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5.2.5. Comparison

Figure 5.20. ComparisonExpr

Figure 5.21. ValueComp

Atomics can be compared with the usual six comparison operators (equality, non-equality, lower-than, greater-than, lower-or-equal, greater-or-equal), and with the same two-letter symbols as in MongoDB.
Example 5.44. Equality comparison
1 + 1 eq 2, 1 lt 2
Result (run with Zorba):
true true

Comparison is only possible between two compatible types, otherwise, an error is raised.
Example 5.45. Comparisons with a type mismatch
"foo" eq 1
Result (run with Zorba):
An error was raised: "xs:string": invalid type: can not compare for equality to type "xs:integer"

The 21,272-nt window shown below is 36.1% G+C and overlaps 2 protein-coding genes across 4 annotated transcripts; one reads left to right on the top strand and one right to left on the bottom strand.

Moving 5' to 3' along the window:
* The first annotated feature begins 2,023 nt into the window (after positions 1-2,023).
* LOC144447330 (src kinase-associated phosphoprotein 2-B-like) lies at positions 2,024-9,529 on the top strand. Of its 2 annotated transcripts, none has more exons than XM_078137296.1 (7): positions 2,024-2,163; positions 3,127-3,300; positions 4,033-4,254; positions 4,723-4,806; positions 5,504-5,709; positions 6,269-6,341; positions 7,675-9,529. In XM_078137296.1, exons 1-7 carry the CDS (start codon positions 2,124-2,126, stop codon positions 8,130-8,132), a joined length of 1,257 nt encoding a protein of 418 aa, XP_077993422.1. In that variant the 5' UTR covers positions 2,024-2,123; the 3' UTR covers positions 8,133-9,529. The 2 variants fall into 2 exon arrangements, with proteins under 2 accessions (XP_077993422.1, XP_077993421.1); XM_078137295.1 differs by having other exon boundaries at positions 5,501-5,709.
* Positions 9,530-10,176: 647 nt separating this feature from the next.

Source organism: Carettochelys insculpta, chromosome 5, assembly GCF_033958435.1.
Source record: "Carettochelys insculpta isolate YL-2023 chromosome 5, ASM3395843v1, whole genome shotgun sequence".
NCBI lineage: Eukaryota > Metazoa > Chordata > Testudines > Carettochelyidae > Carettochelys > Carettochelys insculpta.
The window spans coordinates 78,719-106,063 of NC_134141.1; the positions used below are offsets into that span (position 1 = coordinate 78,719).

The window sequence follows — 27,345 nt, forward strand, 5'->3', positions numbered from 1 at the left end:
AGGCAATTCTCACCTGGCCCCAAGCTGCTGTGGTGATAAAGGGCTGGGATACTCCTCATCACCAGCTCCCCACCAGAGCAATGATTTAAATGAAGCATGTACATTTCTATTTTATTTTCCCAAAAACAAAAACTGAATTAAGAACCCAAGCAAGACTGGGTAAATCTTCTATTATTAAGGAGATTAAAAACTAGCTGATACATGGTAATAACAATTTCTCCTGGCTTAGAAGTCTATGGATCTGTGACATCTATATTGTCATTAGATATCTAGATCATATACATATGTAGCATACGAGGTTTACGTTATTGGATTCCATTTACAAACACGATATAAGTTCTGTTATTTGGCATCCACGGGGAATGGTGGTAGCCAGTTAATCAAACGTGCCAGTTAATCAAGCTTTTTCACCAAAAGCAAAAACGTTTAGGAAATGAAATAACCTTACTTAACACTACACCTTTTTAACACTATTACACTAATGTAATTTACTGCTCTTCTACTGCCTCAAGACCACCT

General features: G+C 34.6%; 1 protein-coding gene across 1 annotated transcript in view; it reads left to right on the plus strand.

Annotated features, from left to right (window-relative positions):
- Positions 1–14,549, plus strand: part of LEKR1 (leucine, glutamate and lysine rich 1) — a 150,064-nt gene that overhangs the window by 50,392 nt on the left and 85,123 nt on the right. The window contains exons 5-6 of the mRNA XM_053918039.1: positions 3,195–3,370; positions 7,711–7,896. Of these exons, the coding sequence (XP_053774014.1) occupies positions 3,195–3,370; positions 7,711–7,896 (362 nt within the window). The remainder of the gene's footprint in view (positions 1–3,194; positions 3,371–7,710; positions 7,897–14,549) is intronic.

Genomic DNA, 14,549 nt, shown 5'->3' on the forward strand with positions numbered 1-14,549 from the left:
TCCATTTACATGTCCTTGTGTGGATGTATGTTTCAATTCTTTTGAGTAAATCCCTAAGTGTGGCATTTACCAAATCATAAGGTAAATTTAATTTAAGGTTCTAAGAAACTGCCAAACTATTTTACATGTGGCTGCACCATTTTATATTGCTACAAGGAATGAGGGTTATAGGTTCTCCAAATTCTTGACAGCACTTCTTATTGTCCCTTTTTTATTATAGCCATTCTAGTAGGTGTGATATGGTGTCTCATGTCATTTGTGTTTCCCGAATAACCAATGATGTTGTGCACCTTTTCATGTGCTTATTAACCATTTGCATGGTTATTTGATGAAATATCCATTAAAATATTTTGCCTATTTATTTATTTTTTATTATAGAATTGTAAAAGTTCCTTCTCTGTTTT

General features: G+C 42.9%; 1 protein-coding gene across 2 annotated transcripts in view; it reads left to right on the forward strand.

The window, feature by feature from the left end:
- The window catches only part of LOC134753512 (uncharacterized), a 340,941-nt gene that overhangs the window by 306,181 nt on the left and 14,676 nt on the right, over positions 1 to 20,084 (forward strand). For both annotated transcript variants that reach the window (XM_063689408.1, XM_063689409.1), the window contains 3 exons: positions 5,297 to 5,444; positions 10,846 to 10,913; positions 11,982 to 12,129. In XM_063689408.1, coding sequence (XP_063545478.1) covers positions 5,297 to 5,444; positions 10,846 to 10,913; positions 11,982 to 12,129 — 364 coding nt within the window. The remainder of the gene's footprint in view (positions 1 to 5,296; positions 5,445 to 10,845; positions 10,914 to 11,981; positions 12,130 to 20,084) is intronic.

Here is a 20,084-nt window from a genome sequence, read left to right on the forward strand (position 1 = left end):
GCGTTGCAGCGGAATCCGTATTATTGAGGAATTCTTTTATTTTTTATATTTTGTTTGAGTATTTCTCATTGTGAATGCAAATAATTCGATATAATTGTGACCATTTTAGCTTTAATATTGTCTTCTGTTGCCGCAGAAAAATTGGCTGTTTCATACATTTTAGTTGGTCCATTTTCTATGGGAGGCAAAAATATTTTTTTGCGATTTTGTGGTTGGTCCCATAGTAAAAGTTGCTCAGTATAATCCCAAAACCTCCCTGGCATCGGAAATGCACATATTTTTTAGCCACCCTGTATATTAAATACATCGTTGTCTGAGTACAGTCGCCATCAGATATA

null can be compared for equality or inequality to anything - it is only equal to itself so that false is returned when comparing if for equality with any non-null atomic. True is returned when comparing it with non-equality with any non-null atomic.
Example 5.46. Equality and non-equality comparison with null
1 eq null, "foo" ne null, null eq null
Result (run with Zorba):
false true true

For ordering operators (lt, le, gt, ge), null is considered the smallest possible value (like in JavaScript).
Example 5.47. Ordering comparison with null
1 lt null
Result (run with Zorba):

Like for arithmetic operations, if an operand is the empty sequence, the empty sequence is returned as well.
Example 5.48. Comparison with the empty sequence
() eq 1
Result (run with Zorba):

Comparisons and logic operators are fundamental for a query language and for the implementation of a query processor as they impact query optimization greatly. The current comparison semantics for them is carefully chosen to have the right characteristics as to enable optimization.